How-To: Viral marketing for your small business
Viral marketing sounds great, in the abstract. Why pay for ads when it’s possible to put your messages on the web and let unwitting users disseminate them for free?
Except, as many would-be online marketers have come to realize, “why not?” isn’t a rhetorical question. Relying on viral marketing alone is a poor strategy, because creating a viral hit is incredibly difficult and unpredictable.
Andrew McCartney, managing director at Tribal DDB Canada, an advertising agency, has orchestrated social-media marketing campaigns for several national brands. In his experience, creating content that ordinary web users will want to share with others is a hit-or-miss game. But there are some techniques that can help.
“Content that people want to share is usually something that is quite insightful,” he says. “It usually strikes a chord with the consumer as being true.”
One embodiment of that philosophy is an online campaign Tribal DDB created for McDonald’s Canada. The company set up a web-based platform where customers submit questions about the way McDonald’s does business. The idea was to respond to urban legends about the fast-food giant that have persisted for decades — like, for instance, that burger patties contain worm meat (they don’t). Both the questions and the answers are displayed publicly online. Clickable buttons make it easy for users to share them on Twitter, Facebook, and Google Plus.
The virtue of the campaign is that it doesn’t shy away from answering difficult questions. In one case, for instance, a user asked why McDonald’s food looks different in advertisements than it does in real life. The response was brilliant: Tribal made a YouTube video that shows exactly what happens at a McDonald’s Canada photo shoot. In three months, the three-and-a-half minute clip has been viewed more than seven million times. Evidently, it struck users as insightful.
“It’s really just compelling content that gets the truth around McDonald’s food quality out there,” says McCartney.
These campaigns aren’t cheap. Few small businesses can afford advertising firms, interactive websites and professionally shot video. For anyone without those resources, the best strategy is to forget about creating a viral hit. Rather than spend cash on a slick YouTube campaign and hope for lightning to strike, an entrepreneur can use social media in other, more affordable and reliable ways.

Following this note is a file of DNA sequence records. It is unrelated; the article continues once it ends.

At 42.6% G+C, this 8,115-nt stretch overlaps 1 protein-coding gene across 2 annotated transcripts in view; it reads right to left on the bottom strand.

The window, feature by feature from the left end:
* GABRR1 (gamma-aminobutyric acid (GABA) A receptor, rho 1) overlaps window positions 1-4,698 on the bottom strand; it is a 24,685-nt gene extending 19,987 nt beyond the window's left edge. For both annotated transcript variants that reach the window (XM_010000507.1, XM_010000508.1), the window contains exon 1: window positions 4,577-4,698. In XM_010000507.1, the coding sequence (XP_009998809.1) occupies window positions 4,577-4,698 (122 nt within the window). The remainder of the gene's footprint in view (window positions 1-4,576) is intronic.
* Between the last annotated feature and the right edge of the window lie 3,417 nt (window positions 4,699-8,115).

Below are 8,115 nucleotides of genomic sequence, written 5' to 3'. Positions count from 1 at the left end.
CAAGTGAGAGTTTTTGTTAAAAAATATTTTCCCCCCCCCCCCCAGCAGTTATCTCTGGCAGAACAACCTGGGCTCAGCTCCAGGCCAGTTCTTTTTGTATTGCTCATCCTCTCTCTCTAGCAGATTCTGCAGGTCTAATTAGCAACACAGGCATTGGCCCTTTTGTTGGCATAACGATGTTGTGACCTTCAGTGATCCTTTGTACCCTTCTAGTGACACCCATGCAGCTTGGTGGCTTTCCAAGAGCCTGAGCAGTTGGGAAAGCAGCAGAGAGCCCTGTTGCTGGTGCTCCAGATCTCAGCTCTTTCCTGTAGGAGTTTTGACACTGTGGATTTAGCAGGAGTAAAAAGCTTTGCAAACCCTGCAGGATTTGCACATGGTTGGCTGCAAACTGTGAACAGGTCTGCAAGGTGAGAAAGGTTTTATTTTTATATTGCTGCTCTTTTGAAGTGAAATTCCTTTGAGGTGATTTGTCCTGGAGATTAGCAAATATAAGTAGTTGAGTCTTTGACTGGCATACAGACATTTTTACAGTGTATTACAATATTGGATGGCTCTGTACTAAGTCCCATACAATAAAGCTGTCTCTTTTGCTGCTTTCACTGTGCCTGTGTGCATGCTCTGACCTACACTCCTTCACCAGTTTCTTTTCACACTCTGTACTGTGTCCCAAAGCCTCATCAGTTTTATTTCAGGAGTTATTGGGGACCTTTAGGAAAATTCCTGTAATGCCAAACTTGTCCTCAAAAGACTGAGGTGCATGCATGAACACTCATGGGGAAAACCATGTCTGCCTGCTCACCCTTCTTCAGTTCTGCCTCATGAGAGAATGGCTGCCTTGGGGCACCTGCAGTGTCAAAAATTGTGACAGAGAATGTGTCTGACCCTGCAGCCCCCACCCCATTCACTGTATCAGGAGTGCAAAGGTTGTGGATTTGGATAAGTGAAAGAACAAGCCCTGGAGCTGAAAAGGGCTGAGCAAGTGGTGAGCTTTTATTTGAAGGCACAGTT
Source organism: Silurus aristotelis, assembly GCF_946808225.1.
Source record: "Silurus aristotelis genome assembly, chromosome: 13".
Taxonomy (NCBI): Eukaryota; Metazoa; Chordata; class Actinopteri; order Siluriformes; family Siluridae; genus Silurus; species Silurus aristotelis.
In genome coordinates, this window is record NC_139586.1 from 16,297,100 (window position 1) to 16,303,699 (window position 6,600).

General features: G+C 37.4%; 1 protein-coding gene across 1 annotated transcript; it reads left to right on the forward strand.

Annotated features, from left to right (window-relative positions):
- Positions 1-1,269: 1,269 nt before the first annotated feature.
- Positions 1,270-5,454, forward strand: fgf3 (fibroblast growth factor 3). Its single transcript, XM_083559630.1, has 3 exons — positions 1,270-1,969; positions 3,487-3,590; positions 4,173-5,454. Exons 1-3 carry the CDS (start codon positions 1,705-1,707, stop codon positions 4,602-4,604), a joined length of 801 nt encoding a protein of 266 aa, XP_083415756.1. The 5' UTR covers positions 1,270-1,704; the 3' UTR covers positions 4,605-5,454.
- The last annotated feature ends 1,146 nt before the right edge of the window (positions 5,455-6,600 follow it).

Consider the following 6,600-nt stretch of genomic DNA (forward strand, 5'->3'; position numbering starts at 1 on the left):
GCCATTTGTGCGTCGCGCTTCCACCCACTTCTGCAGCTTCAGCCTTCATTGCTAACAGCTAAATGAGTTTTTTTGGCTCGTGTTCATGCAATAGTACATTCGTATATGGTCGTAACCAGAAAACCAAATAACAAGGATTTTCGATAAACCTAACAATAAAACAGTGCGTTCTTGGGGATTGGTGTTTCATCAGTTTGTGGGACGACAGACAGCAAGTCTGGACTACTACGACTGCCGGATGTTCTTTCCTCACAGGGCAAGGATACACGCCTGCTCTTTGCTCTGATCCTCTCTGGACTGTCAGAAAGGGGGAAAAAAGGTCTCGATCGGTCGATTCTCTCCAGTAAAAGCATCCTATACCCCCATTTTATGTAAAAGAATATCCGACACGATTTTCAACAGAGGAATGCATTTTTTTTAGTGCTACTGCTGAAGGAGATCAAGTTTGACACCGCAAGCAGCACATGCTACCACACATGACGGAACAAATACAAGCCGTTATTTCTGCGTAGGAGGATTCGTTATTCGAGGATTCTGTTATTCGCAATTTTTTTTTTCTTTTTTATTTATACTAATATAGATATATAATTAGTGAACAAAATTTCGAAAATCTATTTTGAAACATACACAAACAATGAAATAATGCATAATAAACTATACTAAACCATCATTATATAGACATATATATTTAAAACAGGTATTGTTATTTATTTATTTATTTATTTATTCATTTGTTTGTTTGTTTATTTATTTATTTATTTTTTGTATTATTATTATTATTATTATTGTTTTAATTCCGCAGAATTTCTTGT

Leveraging social media can be as simple as providing a forum for customer feedback.
“Say I had a small business in my community, and they were coming to my house to fix my furnace,” McCartney says. “There’s some value in having outlets in social media to recognize (if) they did a great job.”
Even so, McCartney thinks most companies can’t muster a valuable social media presence without help. He recommends small operators hire consultants to train them before embarking on any sustained campaigning.
Grant Simmons, director of SEO and social product at The Search Agency, in Los Angeles, agrees that bringing in outside expertise is often a good idea, at least to start with.
He advises business owners to ask themselves, “Who of my current employees has the most time, and is the most personable?’”
“I’d bring in a consultant to train them,” he continues. “It wouldn’t be their full-time job, but they would be responsible for it.”
Simmons also advises companies starting with social media to avoid spreading themselves too thin. There are a lot of platforms out there.
“The enemy of great social media is the inability to have the time to interact,” he says. “So, pick one.”
After a business owner has settled on a platform, there’s still the matter of content. Eli Singer, president of Toronto-based Entrinsic, a communications agency, thinks the best ideas are usually the ones about which a business owner feels strongly.
“If you’re a small business owner, it’s really important to have not only a passion, but a real interest in the space,” he says.
The ultimate example of this, in Singer’s opinion, is Blendtec, a US blender company that has turned itself into a YouTube legend with a series of short videos called “Will It Blend?” In each clip, the company founder, Tom Dickson, puts an item a Blendtec blender and presses the smoothie button. He has successfully pulverized everything from a Rubik’s Cube to an unopened can of Coke. One video, in which Dickson blends an iPad into a fine powder, has more than 14.5 million views.
Everyone who deals with social-media marketing cautions against one common pitfall: the hard sell. Too much promotion of specific offers can turn users off. The idea isn’t to erect a billboard, it’s to join a conversation. And for many businesses — even those without an existing social-media presence — that conversation is already ongoing.
“If you’re an active small business and you’re serving customers and consumers and doing a good job, the conversation is probably happening online about you,” says McCartney. “I would encourage you to get involved and join that conversation.”